Whenever someone learns that I run a business alongside my family, they usually assume it's messy and hard. But the truth is, as long as your leadership has implemented a strong culture and put intentional structures in place, it doesn't matter whether the owners/operators are related. In many ways, our inherent closeness pushes us to be more accountable, because when the founder's sons are in leadership roles, they all better be in the pit with the rest of the crew.

There are simple philosophies my father has lived by from the beginning: Work hard, lead by example, care for your employees and their families, and don't ask anyone in the company to do something you aren't willing to do yourself. My family and I believe that leaders should understand their business through firsthand experience. This sort of bottom-up experience allows the folks in charge to more intuitively empathize with the challenges faced by all the key team members who power their company. This makes management easier, establishes clear-cut values and lays the foundation for a strong culture.

By setting and sticking to your core values, the culture you have built and the standards for the quality of work you have established won't be compromised by changes to company size and makeup. These simple ideas have guided us as we've grown from a small operation into a national leader in disaster recovery.

Leadership From the Bottom Up 

I started as a restoration technician, and I respect what our techs go through on the job because I've been there. In fact, if any relative of our ownership team is interested in working at ATI, we require them to have at least two years of work experience outside of the family business. It's important that they are exposed to different work cultures and processes for a fresh perspective. We are also sensitive to the trust we've built with our broader ATI family of employees, so we want to ensure our family members earn their stripes with work ethic, not relation.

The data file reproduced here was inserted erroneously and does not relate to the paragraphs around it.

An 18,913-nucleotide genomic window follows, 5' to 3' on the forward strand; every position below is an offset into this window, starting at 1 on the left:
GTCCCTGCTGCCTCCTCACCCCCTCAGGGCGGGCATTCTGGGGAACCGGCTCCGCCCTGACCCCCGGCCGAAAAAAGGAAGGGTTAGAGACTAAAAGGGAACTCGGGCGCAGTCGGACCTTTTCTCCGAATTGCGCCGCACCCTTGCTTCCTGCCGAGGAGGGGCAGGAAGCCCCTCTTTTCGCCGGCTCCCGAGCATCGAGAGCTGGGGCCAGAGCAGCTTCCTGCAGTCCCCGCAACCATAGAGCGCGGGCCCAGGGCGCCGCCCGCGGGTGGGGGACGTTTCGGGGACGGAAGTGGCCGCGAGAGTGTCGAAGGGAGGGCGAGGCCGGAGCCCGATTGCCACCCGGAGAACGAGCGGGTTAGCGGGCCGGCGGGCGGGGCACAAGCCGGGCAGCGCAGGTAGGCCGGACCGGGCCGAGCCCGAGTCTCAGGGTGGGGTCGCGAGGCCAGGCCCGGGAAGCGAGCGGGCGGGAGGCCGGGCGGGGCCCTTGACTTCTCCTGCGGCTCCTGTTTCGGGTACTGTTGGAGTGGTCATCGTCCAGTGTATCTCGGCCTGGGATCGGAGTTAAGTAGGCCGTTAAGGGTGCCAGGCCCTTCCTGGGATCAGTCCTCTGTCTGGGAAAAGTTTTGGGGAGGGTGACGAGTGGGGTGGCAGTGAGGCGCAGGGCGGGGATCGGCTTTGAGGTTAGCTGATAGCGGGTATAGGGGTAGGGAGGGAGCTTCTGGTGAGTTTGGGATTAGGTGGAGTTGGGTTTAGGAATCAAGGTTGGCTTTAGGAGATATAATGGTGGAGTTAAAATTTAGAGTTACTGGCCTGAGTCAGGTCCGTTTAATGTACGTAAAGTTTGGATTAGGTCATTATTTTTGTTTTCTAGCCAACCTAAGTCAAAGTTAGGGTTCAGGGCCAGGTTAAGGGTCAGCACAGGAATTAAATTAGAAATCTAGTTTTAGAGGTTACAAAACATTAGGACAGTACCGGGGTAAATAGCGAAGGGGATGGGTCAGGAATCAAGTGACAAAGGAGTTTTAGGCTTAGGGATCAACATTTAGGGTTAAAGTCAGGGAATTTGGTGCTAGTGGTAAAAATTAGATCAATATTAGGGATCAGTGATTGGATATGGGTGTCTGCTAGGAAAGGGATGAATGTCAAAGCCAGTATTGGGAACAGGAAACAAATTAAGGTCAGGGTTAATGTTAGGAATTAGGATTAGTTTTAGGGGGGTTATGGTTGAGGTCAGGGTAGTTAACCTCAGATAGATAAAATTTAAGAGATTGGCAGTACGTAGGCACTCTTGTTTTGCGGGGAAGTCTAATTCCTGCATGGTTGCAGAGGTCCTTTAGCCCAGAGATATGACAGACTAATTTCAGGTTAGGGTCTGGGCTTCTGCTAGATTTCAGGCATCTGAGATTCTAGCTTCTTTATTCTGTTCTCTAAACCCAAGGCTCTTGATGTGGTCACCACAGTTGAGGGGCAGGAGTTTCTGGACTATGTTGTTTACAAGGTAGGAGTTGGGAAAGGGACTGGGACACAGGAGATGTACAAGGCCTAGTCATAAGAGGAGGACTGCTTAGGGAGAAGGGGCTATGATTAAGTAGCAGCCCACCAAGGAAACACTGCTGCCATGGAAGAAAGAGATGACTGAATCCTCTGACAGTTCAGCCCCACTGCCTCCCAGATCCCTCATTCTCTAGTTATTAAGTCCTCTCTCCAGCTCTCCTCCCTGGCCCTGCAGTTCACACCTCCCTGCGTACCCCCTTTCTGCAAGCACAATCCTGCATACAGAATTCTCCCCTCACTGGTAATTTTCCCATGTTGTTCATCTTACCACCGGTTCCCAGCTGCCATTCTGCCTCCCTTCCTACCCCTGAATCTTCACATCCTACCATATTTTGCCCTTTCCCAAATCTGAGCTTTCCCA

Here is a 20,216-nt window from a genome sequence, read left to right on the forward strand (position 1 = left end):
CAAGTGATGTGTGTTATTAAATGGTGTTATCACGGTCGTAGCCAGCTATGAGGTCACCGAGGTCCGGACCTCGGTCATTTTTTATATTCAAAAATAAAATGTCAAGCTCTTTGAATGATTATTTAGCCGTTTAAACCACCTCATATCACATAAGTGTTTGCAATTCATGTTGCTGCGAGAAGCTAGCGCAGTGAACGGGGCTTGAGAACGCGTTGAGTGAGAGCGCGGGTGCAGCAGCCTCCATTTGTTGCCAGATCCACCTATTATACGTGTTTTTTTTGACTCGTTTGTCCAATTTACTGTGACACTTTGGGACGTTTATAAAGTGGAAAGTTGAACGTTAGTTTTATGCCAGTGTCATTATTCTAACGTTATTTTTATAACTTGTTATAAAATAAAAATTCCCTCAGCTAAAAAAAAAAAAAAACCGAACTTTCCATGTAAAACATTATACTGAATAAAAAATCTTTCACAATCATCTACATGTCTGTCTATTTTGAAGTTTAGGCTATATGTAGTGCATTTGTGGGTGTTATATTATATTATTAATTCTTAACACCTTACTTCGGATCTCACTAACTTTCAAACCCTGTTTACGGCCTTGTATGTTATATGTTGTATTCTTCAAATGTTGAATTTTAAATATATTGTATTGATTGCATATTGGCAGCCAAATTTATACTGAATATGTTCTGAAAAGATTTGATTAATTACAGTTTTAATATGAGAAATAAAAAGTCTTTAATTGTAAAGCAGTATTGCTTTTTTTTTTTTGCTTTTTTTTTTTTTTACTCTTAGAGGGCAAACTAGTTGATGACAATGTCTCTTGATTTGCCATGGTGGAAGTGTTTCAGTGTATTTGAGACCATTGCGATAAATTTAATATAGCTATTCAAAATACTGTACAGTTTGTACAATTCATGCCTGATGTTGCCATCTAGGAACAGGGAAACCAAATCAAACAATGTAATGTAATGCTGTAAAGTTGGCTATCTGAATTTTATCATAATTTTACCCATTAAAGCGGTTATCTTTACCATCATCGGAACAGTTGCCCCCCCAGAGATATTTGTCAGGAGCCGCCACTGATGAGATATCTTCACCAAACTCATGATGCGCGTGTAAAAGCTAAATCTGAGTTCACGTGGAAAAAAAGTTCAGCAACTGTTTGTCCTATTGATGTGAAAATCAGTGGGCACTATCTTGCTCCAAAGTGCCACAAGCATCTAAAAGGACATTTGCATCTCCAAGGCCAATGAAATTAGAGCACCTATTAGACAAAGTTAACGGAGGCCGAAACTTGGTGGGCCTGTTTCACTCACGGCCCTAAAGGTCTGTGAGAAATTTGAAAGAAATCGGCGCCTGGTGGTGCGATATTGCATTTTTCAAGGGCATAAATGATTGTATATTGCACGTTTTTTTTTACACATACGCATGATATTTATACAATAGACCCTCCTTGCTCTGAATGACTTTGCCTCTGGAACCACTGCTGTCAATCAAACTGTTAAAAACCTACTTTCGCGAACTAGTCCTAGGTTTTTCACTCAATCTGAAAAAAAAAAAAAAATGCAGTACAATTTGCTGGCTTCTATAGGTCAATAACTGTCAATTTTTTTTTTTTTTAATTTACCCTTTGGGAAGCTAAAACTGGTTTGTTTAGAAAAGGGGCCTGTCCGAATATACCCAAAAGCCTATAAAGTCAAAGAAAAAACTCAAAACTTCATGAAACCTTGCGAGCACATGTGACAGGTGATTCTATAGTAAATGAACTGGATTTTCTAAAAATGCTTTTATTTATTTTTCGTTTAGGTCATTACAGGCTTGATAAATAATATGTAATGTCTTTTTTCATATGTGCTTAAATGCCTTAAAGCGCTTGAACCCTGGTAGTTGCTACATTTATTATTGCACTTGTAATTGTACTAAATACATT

Our approach to growth through mergers and acquisitions is simple: We grow so that we can do what we already do, but better — and for more Americans.

This business was started in 1989 by a party of three — my father Gary and two employees — as a small restoration outfit. Although we've grown organically and, more recently, through acquisitions, we're still a family business at our core. Our approach to growth through mergers and acquisitions is simple: We grow so that we can do what we already do, but better — and for more Americans. We're not a speculative company looking to make quick investments. We're looking for companies who are a cultural fit, have strong track records and are good at what they do. These are indicators of strong leadership, which make a potential acquisition extremely attractive.

As leaders, we are hands-on and we are actively engaged with our ATI family of nearly 1,400 employees. To this day, Gary is often the first person to respond to clients in a disaster. In fact, during the wildfires in northern California, he was the first one on a plane to help our offices in the region meet client demands. While this kind of client service is part of Gary's DNA, it's a leadership style that can be cultivated and encouraged in future leaders. 

A Simple Leadership Philosophy 

We've had a lot of time to practice our leadership style in our 30 years. Our focus is to empower employees to prioritize their families and home lives first because we believe happiness and job satisfaction start at home. If we help eliminate the common stressors that impact many American workers — like affordable healthcare, fair salary, paid time off, sick leave, manageable workload, balanced work schedule and leaders who genuinely care about them — then they have the opportunity to be the best version of themselves possible. We've seen firsthand how happier employees perform better and have higher job satisfaction.